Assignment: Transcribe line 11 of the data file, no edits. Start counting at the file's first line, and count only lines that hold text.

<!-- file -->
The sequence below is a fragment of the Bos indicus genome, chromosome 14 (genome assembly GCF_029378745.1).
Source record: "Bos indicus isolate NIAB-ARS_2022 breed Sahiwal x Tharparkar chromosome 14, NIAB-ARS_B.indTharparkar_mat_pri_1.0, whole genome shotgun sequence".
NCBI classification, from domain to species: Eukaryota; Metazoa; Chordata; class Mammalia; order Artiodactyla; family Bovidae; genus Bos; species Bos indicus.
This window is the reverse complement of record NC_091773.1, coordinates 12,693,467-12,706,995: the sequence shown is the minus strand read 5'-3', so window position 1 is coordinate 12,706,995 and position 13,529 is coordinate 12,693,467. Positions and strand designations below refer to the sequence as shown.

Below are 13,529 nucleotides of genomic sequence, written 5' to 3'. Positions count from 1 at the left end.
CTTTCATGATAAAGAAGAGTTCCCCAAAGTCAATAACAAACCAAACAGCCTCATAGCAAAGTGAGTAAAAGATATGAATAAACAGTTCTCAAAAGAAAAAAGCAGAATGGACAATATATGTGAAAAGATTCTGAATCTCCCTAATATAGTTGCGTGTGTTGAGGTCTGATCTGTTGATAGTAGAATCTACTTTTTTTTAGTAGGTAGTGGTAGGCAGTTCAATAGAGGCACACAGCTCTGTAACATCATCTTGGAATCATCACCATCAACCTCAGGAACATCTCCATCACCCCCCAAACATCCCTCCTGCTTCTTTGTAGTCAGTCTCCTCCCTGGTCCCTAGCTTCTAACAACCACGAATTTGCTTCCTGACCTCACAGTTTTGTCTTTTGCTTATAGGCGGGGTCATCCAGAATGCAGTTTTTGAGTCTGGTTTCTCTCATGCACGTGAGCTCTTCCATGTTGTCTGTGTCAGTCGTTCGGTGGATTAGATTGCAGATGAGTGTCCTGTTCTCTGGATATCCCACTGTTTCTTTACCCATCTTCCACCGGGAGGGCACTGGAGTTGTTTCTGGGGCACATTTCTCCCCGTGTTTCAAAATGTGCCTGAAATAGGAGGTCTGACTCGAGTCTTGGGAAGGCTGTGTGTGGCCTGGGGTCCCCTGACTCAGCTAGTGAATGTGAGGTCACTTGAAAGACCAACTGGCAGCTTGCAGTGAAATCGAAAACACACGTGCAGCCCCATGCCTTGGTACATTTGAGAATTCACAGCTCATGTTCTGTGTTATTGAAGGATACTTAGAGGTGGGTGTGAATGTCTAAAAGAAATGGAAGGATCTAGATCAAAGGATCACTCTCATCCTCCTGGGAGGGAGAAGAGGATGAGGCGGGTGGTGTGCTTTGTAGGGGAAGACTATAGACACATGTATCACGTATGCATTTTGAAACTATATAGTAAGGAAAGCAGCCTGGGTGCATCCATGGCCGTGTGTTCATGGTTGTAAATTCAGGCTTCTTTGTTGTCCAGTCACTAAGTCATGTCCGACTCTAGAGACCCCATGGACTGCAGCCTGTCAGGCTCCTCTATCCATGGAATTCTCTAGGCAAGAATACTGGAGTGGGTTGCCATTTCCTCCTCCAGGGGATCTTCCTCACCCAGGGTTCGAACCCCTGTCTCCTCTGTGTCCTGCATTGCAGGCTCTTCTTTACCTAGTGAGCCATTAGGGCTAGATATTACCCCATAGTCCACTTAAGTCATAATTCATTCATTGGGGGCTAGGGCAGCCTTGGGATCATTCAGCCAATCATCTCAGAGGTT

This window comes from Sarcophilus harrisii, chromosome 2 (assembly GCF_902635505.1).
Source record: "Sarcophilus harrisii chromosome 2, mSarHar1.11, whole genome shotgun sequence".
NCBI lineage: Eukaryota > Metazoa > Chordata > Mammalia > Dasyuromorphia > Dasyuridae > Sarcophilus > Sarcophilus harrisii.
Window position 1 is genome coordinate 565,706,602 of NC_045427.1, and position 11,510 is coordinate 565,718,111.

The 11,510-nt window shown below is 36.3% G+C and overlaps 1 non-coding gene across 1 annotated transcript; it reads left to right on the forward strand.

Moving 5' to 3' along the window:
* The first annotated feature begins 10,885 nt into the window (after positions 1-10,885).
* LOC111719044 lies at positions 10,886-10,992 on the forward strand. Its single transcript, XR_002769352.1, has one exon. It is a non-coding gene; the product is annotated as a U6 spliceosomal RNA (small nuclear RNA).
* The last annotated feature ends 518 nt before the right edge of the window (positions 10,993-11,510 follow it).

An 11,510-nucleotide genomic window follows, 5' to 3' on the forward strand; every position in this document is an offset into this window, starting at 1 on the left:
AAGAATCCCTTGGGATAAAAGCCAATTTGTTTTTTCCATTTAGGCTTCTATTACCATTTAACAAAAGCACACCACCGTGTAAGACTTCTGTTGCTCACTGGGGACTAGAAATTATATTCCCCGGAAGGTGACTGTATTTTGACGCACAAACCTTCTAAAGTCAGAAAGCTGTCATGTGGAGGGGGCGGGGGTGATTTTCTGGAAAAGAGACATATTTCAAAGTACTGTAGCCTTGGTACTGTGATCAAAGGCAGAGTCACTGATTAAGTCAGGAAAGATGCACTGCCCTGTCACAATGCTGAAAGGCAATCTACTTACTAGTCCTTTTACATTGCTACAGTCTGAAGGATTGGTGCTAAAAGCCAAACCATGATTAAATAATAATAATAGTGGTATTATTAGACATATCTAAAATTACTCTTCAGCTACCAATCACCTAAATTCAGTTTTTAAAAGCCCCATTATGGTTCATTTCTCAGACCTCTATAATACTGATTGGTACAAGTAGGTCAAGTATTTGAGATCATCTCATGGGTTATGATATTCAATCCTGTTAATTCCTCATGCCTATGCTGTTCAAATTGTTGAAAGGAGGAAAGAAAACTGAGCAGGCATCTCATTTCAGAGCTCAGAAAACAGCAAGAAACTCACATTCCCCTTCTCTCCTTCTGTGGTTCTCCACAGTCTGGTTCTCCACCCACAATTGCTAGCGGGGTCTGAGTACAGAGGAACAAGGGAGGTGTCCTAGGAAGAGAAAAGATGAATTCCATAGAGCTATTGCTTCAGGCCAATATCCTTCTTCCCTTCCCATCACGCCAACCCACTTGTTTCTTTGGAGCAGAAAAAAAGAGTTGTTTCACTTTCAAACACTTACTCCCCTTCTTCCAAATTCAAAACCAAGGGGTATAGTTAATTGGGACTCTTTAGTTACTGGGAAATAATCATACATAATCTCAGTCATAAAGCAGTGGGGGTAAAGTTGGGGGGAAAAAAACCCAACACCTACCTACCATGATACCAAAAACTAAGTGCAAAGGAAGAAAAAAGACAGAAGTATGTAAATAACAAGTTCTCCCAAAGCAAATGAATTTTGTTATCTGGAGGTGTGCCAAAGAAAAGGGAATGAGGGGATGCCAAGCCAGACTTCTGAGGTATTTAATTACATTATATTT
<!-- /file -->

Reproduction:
The 11,510-nt window shown below is 36.3% G+C and overlaps 1 non-coding gene across 1 annotated transcript; it reads left to right on the forward strand.